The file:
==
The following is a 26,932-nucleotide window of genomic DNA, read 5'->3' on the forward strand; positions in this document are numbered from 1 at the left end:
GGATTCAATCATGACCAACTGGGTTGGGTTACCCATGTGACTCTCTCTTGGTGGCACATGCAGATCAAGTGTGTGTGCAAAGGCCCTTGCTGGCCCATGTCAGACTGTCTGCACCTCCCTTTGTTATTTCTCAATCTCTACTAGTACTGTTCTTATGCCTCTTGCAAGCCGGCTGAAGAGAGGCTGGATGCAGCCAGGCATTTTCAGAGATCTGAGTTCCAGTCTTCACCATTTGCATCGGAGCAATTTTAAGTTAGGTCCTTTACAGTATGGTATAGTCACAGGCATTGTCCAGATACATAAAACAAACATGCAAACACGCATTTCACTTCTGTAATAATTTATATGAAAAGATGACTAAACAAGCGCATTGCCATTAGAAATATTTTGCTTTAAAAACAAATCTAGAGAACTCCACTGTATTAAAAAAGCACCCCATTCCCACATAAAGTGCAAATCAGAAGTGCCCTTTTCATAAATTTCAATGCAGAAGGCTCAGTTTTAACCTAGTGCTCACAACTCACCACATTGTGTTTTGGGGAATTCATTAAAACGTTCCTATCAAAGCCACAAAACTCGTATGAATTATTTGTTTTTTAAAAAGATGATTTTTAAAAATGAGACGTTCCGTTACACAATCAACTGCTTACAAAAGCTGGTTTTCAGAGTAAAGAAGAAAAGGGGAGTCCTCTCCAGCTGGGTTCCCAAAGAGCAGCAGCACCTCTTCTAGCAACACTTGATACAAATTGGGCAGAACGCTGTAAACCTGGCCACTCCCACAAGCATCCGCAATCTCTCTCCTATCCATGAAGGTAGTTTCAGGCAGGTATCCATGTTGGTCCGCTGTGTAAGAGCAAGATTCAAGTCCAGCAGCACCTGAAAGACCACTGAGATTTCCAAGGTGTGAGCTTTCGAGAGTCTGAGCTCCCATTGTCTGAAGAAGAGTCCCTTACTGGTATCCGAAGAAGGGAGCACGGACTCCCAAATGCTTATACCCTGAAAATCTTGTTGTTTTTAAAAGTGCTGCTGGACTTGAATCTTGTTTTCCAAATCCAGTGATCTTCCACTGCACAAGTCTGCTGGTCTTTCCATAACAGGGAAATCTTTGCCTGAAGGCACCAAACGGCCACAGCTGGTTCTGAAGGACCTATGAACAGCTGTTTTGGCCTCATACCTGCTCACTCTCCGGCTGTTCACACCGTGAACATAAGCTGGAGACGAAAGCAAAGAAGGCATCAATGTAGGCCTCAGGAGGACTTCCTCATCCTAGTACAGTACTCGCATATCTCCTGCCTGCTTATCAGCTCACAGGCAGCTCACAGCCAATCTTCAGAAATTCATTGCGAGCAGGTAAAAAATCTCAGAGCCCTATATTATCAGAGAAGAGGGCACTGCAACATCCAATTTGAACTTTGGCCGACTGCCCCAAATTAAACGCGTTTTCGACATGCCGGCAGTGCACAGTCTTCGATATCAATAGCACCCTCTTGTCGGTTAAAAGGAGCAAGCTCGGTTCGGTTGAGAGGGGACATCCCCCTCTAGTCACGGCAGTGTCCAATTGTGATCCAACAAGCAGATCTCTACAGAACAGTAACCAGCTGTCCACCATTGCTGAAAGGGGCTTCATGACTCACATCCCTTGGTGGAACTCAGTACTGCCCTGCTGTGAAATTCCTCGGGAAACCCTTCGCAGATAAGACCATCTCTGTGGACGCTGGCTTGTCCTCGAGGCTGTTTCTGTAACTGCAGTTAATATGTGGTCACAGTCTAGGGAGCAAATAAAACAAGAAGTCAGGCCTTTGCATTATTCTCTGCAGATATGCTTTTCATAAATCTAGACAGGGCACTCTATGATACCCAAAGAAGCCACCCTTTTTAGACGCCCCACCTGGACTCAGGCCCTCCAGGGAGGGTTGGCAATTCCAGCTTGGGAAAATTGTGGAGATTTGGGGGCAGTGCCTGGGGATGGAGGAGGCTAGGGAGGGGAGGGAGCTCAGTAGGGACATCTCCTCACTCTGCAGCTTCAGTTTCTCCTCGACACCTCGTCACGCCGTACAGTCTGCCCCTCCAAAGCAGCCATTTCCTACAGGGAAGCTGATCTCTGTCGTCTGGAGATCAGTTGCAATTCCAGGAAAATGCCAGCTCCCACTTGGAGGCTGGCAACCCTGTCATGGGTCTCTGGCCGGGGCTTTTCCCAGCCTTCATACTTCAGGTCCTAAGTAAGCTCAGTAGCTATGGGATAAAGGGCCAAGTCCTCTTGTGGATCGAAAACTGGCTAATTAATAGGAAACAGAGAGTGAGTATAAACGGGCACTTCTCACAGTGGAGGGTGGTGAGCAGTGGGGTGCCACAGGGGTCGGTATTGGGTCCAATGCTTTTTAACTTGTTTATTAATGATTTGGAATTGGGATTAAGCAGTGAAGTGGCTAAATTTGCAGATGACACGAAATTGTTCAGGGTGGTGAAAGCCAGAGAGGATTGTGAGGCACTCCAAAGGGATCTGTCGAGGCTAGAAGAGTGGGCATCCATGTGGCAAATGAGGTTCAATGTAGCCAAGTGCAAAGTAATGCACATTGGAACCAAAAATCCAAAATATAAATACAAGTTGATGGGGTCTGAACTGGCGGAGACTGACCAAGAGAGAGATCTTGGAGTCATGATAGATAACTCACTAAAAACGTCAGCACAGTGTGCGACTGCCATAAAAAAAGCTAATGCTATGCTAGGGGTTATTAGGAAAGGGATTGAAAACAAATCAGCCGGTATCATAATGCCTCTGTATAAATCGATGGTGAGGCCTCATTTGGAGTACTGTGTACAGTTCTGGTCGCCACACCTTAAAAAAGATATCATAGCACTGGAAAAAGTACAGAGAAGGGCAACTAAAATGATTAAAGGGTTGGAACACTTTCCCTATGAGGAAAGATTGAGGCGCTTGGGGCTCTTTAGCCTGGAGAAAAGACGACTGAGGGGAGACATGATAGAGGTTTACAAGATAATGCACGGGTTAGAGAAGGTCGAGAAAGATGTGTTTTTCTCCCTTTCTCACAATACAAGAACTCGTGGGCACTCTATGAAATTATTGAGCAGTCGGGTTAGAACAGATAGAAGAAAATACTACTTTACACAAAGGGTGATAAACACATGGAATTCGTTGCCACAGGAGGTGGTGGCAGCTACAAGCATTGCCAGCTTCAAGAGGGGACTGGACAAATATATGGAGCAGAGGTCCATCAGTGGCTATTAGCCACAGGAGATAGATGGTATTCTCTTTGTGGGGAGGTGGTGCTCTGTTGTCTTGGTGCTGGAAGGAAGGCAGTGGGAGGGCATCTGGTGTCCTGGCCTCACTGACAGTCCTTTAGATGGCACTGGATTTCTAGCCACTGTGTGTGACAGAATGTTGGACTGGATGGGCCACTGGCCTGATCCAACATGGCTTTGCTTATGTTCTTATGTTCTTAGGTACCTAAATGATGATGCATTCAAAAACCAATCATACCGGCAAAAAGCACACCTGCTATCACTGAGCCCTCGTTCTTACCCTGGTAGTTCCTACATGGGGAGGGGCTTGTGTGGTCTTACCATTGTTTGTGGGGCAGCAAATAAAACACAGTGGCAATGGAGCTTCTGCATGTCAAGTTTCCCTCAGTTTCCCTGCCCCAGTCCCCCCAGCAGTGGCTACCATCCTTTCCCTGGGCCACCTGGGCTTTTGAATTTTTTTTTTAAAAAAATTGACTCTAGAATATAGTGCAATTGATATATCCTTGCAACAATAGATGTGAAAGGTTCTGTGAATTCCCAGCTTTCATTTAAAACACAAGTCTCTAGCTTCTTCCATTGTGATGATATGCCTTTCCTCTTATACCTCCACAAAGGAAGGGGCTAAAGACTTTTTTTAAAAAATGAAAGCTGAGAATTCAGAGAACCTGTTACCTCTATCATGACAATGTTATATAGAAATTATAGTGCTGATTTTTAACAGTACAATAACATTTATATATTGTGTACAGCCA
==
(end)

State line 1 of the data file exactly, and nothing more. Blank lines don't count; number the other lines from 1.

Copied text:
The following is a 26,932-nucleotide window of genomic DNA, read 5'->3' on the forward strand; positions in this document are numbered from 1 at the left end: